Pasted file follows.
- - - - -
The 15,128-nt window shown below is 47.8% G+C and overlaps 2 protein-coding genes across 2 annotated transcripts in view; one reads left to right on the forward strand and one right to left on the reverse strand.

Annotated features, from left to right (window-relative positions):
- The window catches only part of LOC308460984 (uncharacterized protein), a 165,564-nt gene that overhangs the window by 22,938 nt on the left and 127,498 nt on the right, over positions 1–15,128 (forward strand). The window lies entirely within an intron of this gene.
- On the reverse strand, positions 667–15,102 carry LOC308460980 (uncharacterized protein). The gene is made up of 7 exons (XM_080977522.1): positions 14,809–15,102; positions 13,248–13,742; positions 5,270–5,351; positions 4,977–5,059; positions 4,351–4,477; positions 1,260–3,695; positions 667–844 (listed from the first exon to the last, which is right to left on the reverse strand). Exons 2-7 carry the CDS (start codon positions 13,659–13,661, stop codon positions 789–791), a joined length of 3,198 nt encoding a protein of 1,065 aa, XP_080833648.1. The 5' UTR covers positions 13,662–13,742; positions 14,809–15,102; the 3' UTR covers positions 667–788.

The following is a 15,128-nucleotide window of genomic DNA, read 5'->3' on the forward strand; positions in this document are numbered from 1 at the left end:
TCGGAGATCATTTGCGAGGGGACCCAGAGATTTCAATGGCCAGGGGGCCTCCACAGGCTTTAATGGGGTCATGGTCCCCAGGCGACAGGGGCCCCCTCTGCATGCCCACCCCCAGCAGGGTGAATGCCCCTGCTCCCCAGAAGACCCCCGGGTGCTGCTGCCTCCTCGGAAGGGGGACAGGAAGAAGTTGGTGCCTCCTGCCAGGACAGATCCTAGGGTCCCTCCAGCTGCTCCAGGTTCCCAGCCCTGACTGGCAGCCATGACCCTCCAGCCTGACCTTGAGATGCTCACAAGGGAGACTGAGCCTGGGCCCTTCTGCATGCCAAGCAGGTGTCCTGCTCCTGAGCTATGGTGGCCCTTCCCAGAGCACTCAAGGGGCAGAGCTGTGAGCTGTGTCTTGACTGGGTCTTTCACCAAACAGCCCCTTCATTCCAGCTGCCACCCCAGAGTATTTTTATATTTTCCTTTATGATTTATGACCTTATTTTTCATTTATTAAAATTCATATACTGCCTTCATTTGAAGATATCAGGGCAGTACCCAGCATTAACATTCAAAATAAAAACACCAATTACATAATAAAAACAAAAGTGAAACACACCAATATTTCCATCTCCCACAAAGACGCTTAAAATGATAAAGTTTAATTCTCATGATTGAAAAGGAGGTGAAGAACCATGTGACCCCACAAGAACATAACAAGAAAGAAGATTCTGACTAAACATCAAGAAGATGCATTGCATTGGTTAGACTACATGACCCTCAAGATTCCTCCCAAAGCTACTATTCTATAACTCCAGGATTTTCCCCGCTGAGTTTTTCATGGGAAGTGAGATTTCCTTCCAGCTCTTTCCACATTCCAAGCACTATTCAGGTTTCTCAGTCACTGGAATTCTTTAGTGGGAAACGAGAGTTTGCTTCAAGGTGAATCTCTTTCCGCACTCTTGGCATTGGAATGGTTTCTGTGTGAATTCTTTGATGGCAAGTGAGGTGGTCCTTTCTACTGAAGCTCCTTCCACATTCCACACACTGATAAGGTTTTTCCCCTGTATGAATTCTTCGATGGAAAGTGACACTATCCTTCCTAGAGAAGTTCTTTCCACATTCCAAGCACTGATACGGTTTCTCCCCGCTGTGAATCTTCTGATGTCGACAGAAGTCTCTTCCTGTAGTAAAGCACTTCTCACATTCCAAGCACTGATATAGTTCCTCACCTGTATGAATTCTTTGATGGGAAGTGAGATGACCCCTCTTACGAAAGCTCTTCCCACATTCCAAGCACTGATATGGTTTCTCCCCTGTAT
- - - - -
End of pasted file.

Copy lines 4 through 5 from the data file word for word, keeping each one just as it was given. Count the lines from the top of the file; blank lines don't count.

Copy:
- On the reverse strand, positions 667–15,102 carry LOC308460980 (uncharacterized protein). The gene is made up of 7 exons (XM_080977522.1): positions 14,809–15,102; positions 13,248–13,742; positions 5,270–5,351; positions 4,977–5,059; positions 4,351–4,477; positions 1,260–3,695; positions 667–844 (listed from the first exon to the last, which is right to left on the reverse strand). Exons 2-7 carry the CDS (start codon positions 13,659–13,661, stop codon positions 789–791), a joined length of 3,198 nt encoding a protein of 1,065 aa, XP_080833648.1. The 5' UTR covers positions 13,662–13,742; positions 14,809–15,102; the 3' UTR covers positions 667–788.

The following is a 15,128-nucleotide window of genomic DNA, read 5'->3' on the forward strand; positions in this document are numbered from 1 at the left end: